On personal safety and on jam tomorrow

I’m finding it slow but very important to develop my own subjective sense of how women compromised and navigated places and social situations to remain safe. It’s such a big part of women’s lives today (I do not walk through certain carparks at night, I do not travel at night alone at all unless I can walk quickly enough, I carry my keys in my hand if I must, I do not walk through clumps of lingering drunk guys and so forth) and I was even more so in the late 17th century, with the burden of civil war still upon England and France. My sorting of this is going to take a while longer, but it looks as if I’ll understand enough to compromise my women’s lives magnificently. Everything they do will be despite the world, and most of it won’t feel extraordinary to them.

The other thing I’m sorting is just how very, very wrong most novels get 17th century magic. I keep thinking about things I know and realising that knowing them isn’t the same as understanding them which isn’t the same as internalising them to the level one needs to write effectively from. I now have a thought to ground myself with, should I go astray which one of the critical tools I use personally to achieve understanding.

My memory code for magic is Salem and Boston. Not the 1692 trials. Earlier. By the time of my novel (1682) Massachusetts (especially Boston) was the place where witches operated according to English pamphlets. “We have no witches in England anymore, but Boston isn’t so fortunate,” is the kind of feeling I was reading. This led me to a whole lot of thought about a whole lot of things, several of which are critical.

The obvious thought is a jam-tomorrow thought. Jeanne Favret-Saada did a study of modern witchcraft in the pre-bocage in France. I visited the area and chatted with the locals and they all said “She’s wrong. We don’t have that kind of thing here. You want…” And I want to the next area and chatted and they told me the same thing. They added there (in the Norman bocage) at the best witches were all from the Berry region. When I read 17th century material there is a lot of talk about witches and they’re always known and they’re always somewhere emotionally close (such as Boston, Mass.) but out of reach ie they’re safe to talk about because no-one’s going to meet them. This is terribly important for my women, because when they travel, they might be travelling into jam-tomorrow in their mind, or they might not, and the actual places that witches and magic in general are counted only sometimes overlap with the popular places where there is supposed to be magic. I could do an overlay map r find one that someone else has done, but right now, jam-tomorrow is what I need for my novel. Or rather, I need “witches in Massachusetts.”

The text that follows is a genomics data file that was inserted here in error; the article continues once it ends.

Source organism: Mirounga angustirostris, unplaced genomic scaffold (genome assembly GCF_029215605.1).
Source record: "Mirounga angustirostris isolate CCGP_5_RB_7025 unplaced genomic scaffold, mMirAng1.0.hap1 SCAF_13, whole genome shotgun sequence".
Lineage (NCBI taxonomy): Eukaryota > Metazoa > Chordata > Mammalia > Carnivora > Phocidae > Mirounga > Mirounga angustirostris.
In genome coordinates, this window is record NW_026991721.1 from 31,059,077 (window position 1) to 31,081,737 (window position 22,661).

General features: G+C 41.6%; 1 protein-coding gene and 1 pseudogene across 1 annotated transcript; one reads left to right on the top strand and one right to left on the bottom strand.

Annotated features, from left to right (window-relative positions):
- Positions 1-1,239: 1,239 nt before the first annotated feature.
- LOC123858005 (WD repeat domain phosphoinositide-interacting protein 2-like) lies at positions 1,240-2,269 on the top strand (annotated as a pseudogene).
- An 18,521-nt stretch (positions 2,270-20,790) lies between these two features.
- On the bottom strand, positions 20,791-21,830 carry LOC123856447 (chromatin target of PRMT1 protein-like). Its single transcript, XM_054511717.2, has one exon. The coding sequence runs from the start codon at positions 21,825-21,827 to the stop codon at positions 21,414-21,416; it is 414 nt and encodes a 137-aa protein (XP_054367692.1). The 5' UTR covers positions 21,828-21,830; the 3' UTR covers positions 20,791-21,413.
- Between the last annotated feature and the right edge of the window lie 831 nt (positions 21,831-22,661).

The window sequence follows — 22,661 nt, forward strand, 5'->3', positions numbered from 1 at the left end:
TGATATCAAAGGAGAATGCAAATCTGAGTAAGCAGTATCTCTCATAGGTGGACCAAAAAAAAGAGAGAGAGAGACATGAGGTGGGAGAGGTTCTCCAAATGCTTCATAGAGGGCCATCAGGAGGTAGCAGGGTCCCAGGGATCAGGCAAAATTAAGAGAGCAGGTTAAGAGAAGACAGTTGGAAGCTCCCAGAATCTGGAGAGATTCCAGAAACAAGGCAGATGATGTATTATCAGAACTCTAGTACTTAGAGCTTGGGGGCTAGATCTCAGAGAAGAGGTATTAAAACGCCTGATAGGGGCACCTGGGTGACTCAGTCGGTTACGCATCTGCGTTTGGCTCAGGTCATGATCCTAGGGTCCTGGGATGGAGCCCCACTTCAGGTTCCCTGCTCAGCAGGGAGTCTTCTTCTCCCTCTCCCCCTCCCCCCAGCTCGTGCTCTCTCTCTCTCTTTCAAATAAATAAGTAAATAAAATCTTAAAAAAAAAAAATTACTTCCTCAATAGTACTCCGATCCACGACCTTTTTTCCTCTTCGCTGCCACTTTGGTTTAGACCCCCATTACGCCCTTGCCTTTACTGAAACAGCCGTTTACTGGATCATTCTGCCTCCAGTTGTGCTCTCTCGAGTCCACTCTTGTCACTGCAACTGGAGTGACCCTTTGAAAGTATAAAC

It just struck me that a modern equivalent of this is probably the deadly Australian continent in the eyes of the US. S often US documents show a greater fear of Aussie spiders than of local gun deaths.

I was going to talk about some of the other consequences of the magic side of reading, especially for women travelling, but I need a cuppa and I need to read 2 more thingies before lunchtime. I looked at my month’s schedule last night and I have some reading to catch up on.

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